Dame Jacqueline Wilson reveals her humble roots
Children's author Dame Jacqueline Wilson is to recreate the "bleak and bare" bedroom from the council flat in which she grew up for a new exhibition.
Dame Jacqueline, 65, will create a replica of her childhood bedroom to show young fans that people from any background can become a writer.
Best known for the Tracy Beaker series, she will also put her manuscripts and notebooks on show for the first time.
The exhibition opens at the Seven Stories centre in Newcastle in October.
Dame Jacqueline grew up in Kingston-upon-Thames, Surrey, and claims to have written her first "novel" at the age of nine.
She has gone on to sell more than 30 million books in the UK. She was the most borrowed author from UK libraries from 2000-2009 and was the Children's Laureate from 2005-2007.
"Children are often surprised that I came from a perfectly ordinary, rather poor background," she told BBC News.
The exhibition, she said, was "very much a way of showing children that if you want to create anything, you don't need an expensive laptop or anything, all you need is paper and a pen".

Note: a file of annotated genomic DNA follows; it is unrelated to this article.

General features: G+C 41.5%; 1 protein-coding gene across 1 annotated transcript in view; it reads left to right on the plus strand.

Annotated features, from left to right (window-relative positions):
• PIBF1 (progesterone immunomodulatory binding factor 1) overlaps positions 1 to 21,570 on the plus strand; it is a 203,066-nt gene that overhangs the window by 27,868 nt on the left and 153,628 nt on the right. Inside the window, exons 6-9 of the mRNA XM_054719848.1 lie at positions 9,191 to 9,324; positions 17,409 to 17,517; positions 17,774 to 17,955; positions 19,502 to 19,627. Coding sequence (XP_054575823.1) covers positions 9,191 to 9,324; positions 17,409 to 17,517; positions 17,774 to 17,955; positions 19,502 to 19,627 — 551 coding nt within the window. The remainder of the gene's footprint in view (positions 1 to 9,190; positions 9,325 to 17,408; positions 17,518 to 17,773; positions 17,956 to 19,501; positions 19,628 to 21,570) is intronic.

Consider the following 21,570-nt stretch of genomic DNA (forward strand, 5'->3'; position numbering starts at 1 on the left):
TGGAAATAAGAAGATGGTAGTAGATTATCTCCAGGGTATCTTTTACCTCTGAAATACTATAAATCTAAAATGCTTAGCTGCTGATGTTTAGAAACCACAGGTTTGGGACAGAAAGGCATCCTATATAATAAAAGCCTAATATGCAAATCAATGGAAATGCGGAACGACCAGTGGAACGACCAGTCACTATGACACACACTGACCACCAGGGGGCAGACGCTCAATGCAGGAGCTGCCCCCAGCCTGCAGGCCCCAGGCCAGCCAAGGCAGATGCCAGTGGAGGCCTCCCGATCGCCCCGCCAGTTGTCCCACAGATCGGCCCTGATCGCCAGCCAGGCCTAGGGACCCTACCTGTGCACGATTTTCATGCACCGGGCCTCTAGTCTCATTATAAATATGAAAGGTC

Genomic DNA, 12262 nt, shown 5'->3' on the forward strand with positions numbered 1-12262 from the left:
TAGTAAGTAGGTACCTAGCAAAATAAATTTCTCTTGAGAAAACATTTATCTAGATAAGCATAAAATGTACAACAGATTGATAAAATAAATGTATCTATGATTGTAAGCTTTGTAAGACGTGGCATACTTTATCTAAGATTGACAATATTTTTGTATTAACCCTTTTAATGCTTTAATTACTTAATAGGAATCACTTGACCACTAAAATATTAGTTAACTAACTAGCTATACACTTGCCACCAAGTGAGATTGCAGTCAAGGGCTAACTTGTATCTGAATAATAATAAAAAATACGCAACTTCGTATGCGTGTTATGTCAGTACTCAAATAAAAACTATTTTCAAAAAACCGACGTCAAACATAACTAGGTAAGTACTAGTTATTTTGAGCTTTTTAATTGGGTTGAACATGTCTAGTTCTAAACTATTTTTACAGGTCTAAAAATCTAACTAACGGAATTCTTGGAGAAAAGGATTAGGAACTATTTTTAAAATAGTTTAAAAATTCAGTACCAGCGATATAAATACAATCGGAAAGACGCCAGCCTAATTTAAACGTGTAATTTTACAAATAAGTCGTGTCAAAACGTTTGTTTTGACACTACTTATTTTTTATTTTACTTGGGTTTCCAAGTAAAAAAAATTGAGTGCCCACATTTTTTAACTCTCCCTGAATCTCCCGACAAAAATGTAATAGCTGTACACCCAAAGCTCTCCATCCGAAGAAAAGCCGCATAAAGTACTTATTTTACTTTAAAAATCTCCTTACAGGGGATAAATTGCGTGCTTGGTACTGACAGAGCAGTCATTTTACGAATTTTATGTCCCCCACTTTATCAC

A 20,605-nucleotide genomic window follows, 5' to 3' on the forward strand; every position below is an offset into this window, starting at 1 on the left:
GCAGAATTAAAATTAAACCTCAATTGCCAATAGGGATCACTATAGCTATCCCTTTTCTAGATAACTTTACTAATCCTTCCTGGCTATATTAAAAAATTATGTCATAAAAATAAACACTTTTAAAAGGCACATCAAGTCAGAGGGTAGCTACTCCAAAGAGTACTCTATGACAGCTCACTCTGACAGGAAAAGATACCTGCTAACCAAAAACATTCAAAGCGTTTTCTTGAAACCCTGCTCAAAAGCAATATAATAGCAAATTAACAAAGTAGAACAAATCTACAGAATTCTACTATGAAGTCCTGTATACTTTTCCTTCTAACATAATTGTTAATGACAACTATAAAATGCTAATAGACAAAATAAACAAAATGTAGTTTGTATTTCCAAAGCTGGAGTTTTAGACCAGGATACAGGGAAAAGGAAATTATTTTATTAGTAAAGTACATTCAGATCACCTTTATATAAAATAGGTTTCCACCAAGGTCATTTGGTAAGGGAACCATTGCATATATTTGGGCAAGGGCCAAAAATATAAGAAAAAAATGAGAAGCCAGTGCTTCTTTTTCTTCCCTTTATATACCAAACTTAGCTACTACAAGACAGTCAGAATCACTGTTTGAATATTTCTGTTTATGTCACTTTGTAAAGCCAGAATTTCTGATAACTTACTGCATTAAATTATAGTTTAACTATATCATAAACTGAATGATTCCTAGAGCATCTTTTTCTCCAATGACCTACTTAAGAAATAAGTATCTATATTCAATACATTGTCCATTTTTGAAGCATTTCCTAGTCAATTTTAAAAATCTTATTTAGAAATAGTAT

Fans will be able to flick through books that inspired her as a child and meet her favourite toy, a stuffed dog called Vip.
The exhibition also includes a recreation of her current sitting room, with the "very grand chaise longue where every morning I recline like a Victorian invalid and write by hand".
Crew members from the hit Tracy Beaker TV show will reproduce the living room from the series.
Fans will also be able to see manuscripts, drafts and letters relating to Wilson's popular novels including The Story of Tracy Beaker, The Illustrated Mum, Best Friends and The Suitcase Kid.
Set up in 2005, Seven Stories is aiming to be the national centre for children's literature, combining galleries, an activity centre and an archive.